ρT,tSt= Δ WT0St+ WT1StρT,t1+ WT2St11010j=1F11(utj)F11(vtj)

A two-regime model is estimated, St ∈ {1,2}, where St = 1 denotes a low-volatility regime and St = 2 represents a high-volatility regime. This estimation is used because the volatility predictions of standard GARCH-type models are potentially less capable of extracting the actual volatility in the case of regime changes. This study also evaluates one-day-ahead VaR forecasts (Ardia et al., 2019). A total of 50% of the data are out of sample and estimated by maximum likelihood every 50 observations. The dynamic quintile (DQ) and the conditional coverage (CC) tests determine if the forecasts fit (Christoffersen, 1998; Engle & Manganelli, 2004).

III. Main Findings

Table 1 shows the models exhibit no heteroscedasticity or serial correlation in the estimated standardized residuals, based on Ljung–Box Q-statistics and autoregressive conditional heteroskedasticity statistics, suggesting strong goodness of fit.[5] Moreover, the reaction coefficients are less than 0.1, indicating that volatility is not very sensitive to market events. The γ value is positive and significant for Islamic and conventional stocks, suggesting a leverage effect. This result indicates that negative sentiment has a more significant effect than positive news on conditional variances. All the estimates of α + β are above 0.9, implying that shocks in the stock and gold markets have highly persistent volatility.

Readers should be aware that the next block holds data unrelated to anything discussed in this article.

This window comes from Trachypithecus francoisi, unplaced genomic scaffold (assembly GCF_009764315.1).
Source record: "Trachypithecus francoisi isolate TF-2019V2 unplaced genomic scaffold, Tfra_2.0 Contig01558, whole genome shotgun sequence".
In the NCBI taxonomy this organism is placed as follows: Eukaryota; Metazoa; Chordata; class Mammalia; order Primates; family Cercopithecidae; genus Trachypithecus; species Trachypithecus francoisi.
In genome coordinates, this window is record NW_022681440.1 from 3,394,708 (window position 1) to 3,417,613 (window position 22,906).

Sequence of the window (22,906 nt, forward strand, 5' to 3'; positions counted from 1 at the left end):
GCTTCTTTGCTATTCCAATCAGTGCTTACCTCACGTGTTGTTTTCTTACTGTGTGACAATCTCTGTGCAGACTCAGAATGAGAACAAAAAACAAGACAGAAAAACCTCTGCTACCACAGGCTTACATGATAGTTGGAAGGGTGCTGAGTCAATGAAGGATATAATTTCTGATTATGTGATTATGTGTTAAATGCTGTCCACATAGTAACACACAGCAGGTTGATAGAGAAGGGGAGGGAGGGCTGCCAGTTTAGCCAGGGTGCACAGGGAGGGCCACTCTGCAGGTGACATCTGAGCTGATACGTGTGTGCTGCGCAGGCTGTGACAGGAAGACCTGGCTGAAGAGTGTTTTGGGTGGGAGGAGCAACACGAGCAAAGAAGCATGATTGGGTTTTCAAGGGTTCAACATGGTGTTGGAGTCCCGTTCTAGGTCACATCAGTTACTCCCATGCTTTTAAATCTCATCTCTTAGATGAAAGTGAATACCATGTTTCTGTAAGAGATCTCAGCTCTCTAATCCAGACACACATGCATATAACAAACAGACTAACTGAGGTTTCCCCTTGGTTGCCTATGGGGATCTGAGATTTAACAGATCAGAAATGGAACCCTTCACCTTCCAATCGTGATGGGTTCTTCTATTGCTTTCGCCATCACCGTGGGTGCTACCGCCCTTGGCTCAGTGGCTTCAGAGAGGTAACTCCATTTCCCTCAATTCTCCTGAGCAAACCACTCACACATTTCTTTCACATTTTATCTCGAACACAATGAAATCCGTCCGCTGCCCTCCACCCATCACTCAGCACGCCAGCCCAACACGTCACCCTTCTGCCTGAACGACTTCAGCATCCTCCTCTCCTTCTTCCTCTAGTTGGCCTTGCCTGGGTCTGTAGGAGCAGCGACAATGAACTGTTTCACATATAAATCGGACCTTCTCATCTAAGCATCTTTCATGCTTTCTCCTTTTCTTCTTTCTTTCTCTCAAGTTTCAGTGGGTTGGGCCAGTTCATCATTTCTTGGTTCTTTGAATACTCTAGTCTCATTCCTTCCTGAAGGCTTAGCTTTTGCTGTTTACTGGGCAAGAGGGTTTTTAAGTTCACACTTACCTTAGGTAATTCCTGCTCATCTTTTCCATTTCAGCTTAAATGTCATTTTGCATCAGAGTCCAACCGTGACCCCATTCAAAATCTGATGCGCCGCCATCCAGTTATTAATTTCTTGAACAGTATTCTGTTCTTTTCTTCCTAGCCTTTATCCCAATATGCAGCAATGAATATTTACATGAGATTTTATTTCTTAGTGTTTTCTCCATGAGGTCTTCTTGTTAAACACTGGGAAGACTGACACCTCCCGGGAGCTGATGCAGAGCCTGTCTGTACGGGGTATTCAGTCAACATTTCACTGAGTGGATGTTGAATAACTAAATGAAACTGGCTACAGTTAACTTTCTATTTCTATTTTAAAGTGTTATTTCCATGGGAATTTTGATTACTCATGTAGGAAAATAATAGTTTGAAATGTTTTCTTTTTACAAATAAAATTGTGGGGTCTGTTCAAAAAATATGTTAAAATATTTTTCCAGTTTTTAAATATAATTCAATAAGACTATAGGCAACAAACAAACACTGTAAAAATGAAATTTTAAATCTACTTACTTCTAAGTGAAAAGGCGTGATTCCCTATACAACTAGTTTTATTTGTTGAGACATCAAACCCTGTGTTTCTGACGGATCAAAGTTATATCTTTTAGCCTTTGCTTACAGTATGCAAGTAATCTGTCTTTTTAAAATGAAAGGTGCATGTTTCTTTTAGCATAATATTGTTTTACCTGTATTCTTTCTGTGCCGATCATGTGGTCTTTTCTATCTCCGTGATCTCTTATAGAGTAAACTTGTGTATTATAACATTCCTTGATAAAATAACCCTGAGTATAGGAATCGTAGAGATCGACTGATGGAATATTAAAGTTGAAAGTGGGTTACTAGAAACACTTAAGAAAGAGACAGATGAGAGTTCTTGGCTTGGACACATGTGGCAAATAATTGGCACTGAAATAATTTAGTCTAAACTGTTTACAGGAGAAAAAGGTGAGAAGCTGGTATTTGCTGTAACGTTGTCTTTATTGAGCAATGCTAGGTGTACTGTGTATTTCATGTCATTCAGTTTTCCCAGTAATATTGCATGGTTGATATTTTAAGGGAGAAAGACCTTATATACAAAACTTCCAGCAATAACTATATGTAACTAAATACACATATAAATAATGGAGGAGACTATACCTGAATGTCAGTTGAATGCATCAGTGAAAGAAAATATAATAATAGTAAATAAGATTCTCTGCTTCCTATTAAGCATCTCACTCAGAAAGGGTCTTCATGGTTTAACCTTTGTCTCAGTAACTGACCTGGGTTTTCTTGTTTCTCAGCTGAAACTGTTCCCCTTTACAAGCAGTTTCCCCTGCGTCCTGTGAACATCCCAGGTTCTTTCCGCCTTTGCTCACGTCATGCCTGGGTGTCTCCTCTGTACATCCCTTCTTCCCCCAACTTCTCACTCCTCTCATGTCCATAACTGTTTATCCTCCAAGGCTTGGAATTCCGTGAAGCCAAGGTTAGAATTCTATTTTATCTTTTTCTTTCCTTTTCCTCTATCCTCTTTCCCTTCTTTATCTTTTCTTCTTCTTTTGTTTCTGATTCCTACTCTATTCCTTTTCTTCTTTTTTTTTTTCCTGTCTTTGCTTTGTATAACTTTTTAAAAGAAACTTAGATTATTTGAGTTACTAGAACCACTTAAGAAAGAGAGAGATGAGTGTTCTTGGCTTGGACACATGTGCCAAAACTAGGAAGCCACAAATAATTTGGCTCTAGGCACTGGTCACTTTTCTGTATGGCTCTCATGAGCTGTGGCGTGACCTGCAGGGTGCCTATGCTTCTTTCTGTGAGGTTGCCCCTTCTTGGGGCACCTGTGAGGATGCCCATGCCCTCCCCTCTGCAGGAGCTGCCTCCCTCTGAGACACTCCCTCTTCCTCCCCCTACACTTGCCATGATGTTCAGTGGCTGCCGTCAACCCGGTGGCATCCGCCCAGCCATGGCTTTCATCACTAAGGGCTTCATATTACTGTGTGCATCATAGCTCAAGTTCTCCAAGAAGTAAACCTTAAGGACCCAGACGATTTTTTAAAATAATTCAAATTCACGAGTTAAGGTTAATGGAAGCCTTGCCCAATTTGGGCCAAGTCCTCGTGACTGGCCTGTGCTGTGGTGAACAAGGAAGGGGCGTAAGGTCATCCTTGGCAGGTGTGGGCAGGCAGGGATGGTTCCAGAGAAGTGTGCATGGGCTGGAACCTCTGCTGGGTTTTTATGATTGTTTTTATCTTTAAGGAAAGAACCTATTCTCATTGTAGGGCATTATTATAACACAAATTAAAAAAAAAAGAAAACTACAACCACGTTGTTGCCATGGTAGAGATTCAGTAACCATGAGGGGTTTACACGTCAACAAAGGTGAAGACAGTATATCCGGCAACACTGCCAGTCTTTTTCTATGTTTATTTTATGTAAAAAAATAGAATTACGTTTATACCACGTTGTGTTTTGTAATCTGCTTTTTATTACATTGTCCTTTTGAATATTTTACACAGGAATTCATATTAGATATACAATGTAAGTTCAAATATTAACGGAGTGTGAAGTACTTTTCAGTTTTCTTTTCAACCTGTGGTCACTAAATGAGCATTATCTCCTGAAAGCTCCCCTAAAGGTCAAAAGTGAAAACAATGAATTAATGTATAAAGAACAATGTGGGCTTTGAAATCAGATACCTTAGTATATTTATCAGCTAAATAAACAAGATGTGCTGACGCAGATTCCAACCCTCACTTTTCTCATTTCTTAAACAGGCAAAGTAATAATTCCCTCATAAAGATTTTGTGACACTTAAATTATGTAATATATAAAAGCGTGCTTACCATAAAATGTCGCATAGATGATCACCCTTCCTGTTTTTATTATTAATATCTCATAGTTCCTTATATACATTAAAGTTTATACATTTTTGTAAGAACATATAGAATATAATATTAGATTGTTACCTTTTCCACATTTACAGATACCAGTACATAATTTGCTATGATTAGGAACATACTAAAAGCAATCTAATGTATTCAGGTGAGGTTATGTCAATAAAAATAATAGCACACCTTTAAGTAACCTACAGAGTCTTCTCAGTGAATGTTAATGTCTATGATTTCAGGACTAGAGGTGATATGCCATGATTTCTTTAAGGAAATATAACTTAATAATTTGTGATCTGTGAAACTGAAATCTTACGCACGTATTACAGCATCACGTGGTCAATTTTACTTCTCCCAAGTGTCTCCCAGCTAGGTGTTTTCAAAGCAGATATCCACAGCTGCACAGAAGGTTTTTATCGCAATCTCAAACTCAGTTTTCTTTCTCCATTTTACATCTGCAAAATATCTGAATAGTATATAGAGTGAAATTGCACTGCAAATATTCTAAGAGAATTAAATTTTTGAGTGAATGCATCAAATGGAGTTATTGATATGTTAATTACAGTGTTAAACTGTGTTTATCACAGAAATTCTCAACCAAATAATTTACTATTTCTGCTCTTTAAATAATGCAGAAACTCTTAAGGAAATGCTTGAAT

Table 1.Optimal Parameters
Estimate Estimate Estimate
Mu 0.000 0.000 0.000
ar1 0.675*** -132.000*** -0.377***
ar2 0.105*** -0.932*** 0.989***
ar3 0.674*** -0.062
ar4 -0.996*** -0.817
ar5 -0.001
ma1 -0.678*** 0.101** 0.354***
ma2 -0.101*** 0.933*** -1.024***
ma3 -0.684*** 0.051***
ma4 1.008*** 0.820***
Ω 0.000 0.000* 0.000***
α(reaction) 0.068*** 0.007 0.079***
β(persistence) 0.940*** 0.898*** 0.817***
γ(leverage) -0.045*** 0.139*** 0.171***
Diagnostic tests of non-MSGARCH standardized residuals
LogLikelihood 4802.920 4683.386 4866.296
Akaike Information Criterion -6.833 -6.671 -6.925
LB Q(Lag 1) 1.580 0.008 0.906
LB Q(Lag 26) 9.844 2.792 5.434
ARCH Lag(3) 0.019 0.212 0.106
ARCH Lag(5) 0.038 2.951 1.584
Diagnostic tests of MSGARCH standardized residuals
Regime Ķ = 1
LB Q(Lag 1) 0.379 2.557 3.100
LB Q(Lag 20) 14.373 22.699 24.104
ARCH Lag(3) 2.526 4.476 4.564
ARCH Lag(5) 2.707 8.051 5.343
Regime Ķ = 2
LB Q(Lag 1) 0.471 2.564 3.373
LB Q(Lag 20) 14.079 22.691 24.542
ARCH Lag(3) 3.097 4.741 5.183
ARCH Lag(5) 3.113 8.603 5.804

Notes: This table shows optimal parameters of gold, Islamic stocks (Asian DJIM), and conventional stocks (DJCA) fitted by GJR-GARCH, with data from December 7, 2015 to June 30, 2021. Symbols ***, ** & * show statistical significance at the 1%, 5% & 10% levels, respectively. Mu is the conditional mean; ar1 is autoregressive lag 1, ar2 is autoregressive lag 2, and so on; and ma1 is the moving average lag 1, ma2 is moving average lag 2, and so on. The non-MSGARCH standardized residuals are obtained from the GJR-GARCH model (Glosten et al., 1993) while the MSGARCH standardized residuals are retrieved from the Markov Switching-GJR-GARCH (Ardia et al., 2019) model. Finally, LB (Ljung-Box Q-statistic) and ARCH test statistics represent serial correlation and heteroscedasticity, respectively.